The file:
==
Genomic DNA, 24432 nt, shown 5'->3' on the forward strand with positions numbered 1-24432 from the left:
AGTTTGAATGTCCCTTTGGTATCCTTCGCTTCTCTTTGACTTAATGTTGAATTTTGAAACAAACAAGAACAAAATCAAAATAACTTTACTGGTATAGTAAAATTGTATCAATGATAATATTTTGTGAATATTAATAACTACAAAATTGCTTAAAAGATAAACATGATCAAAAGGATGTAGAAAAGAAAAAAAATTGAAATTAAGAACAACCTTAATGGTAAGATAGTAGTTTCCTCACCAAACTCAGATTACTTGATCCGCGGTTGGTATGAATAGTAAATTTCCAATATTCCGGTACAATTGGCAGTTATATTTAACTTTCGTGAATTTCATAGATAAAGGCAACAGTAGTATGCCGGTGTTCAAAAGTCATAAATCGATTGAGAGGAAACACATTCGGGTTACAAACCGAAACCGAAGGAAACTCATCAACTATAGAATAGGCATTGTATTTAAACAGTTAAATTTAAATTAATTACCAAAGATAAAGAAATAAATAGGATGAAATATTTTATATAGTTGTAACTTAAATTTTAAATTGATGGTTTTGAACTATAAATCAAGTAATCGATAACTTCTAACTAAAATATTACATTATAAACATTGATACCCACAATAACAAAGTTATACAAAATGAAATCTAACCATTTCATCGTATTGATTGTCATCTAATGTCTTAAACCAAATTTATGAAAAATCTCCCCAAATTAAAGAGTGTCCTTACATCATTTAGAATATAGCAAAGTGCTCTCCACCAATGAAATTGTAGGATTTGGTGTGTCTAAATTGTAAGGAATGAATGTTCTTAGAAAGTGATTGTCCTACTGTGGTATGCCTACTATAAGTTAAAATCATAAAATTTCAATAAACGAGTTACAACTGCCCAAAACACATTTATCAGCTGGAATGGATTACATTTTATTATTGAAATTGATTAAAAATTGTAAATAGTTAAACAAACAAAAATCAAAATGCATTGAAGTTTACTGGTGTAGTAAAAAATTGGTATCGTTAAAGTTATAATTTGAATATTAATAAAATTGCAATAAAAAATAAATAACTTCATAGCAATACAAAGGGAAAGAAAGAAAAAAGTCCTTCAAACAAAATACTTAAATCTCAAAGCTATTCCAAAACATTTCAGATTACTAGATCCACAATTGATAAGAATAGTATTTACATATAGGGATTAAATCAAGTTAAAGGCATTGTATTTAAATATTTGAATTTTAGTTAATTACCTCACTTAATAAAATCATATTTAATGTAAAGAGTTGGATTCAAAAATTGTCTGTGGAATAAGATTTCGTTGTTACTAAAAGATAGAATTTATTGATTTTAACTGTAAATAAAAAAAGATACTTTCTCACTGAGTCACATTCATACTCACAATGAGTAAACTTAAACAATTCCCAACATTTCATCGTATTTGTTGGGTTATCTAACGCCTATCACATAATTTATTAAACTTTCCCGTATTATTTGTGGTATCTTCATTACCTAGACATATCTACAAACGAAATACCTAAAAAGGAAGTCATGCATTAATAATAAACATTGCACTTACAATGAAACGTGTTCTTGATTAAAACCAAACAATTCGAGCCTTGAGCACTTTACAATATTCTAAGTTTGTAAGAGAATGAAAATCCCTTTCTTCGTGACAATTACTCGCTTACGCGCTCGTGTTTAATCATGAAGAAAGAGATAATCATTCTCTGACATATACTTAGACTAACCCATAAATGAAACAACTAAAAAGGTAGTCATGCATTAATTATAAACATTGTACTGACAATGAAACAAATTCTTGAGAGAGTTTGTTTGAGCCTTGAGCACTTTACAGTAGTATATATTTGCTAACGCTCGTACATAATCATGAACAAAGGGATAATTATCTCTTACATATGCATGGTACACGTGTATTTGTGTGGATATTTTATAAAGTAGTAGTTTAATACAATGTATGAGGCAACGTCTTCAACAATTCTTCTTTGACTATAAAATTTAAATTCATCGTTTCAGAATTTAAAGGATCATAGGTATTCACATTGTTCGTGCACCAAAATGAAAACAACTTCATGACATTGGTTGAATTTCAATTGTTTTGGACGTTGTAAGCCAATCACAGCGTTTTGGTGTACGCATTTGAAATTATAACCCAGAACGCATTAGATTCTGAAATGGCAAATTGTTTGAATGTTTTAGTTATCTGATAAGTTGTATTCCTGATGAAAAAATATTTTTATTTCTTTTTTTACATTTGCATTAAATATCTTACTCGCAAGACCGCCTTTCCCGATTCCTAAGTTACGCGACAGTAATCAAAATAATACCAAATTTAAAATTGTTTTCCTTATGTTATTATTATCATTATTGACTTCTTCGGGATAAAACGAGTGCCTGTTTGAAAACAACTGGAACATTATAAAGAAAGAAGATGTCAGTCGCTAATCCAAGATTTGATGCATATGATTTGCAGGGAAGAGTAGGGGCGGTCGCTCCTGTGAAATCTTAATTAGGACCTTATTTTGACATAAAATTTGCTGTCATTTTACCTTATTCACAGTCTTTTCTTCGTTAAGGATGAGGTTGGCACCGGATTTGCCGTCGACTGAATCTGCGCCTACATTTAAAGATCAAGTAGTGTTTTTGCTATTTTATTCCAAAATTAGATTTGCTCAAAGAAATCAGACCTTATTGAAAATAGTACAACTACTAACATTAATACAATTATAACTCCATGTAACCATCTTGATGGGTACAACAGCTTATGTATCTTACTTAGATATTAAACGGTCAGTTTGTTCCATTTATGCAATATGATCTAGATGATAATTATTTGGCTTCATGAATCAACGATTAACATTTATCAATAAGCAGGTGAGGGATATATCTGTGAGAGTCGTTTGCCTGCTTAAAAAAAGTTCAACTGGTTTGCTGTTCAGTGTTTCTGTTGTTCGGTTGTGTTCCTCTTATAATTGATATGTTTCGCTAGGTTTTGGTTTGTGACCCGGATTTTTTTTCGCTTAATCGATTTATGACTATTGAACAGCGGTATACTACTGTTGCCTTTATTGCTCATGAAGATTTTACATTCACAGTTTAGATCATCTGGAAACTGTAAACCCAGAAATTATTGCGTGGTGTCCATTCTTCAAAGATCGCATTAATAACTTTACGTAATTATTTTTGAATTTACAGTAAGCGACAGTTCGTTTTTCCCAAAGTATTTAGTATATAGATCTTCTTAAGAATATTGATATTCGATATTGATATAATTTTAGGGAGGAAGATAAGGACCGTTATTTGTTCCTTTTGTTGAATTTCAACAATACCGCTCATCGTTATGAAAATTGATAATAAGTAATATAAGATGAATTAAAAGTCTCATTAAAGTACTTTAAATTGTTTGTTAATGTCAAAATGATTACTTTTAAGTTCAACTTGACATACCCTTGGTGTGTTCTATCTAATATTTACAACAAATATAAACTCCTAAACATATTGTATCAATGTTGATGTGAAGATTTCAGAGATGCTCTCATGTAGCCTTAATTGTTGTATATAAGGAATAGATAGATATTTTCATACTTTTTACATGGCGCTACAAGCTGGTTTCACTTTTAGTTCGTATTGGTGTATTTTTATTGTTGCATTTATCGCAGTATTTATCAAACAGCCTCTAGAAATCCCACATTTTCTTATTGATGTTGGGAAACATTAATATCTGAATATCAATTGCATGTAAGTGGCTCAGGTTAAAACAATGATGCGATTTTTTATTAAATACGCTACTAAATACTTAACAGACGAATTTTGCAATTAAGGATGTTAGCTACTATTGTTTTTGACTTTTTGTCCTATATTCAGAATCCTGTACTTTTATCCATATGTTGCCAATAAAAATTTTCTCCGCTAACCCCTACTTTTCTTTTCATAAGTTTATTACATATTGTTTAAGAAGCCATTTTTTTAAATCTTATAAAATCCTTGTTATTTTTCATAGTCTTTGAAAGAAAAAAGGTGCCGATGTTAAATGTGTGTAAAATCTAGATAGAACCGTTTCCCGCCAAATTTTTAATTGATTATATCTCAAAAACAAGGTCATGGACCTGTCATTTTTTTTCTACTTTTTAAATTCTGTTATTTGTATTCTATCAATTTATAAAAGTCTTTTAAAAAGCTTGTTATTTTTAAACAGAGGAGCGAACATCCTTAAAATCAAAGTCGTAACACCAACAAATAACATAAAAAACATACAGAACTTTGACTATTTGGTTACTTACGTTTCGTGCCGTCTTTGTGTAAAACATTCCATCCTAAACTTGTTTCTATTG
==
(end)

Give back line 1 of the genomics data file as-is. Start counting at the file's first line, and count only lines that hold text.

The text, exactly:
Genomic DNA, 24432 nt, shown 5'->3' on the forward strand with positions numbered 1-24432 from the left: